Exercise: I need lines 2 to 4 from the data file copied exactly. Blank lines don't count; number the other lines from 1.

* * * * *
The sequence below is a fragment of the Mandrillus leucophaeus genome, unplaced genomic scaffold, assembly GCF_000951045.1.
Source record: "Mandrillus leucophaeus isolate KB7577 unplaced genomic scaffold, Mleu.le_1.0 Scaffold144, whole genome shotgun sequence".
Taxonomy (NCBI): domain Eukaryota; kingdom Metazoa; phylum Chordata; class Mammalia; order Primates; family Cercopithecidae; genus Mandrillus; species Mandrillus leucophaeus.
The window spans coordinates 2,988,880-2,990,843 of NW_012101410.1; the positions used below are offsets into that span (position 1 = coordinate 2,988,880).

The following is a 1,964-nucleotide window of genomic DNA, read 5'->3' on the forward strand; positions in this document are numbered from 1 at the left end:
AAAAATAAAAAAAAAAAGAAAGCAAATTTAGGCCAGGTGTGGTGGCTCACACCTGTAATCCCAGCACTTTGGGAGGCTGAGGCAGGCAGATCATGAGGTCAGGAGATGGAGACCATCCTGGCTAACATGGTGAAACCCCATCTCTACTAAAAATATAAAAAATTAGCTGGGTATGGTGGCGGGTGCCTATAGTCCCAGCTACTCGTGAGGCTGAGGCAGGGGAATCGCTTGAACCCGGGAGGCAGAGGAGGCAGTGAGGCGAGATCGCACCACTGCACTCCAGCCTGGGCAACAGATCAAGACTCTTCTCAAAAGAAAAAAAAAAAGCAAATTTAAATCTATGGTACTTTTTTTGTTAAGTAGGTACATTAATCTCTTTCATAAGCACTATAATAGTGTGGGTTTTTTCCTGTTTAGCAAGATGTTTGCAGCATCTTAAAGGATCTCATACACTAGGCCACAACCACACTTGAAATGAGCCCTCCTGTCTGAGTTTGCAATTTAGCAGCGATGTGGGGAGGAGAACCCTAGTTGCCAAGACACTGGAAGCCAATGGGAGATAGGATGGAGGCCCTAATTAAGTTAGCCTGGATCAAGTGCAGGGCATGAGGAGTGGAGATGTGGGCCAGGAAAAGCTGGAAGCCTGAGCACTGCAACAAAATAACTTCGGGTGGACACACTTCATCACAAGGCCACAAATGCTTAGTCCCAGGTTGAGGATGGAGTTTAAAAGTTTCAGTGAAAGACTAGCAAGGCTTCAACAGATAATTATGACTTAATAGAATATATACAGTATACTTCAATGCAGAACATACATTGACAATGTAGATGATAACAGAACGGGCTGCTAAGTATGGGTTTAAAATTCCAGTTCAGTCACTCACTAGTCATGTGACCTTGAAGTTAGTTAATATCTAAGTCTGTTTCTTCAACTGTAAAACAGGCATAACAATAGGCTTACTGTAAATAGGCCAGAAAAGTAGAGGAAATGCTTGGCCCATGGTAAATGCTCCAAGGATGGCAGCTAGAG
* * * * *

Source record: "Mandrillus leucophaeus isolate KB7577 unplaced genomic scaffold, Mleu.le_1.0 Scaffold144, whole genome shotgun sequence".
Taxonomy (NCBI): domain Eukaryota; kingdom Metazoa; phylum Chordata; class Mammalia; order Primates; family Cercopithecidae; genus Mandrillus; species Mandrillus leucophaeus.
The window spans coordinates 2,988,880-2,990,843 of NW_012101410.1; the positions used below are offsets into that span (position 1 = coordinate 2,988,880).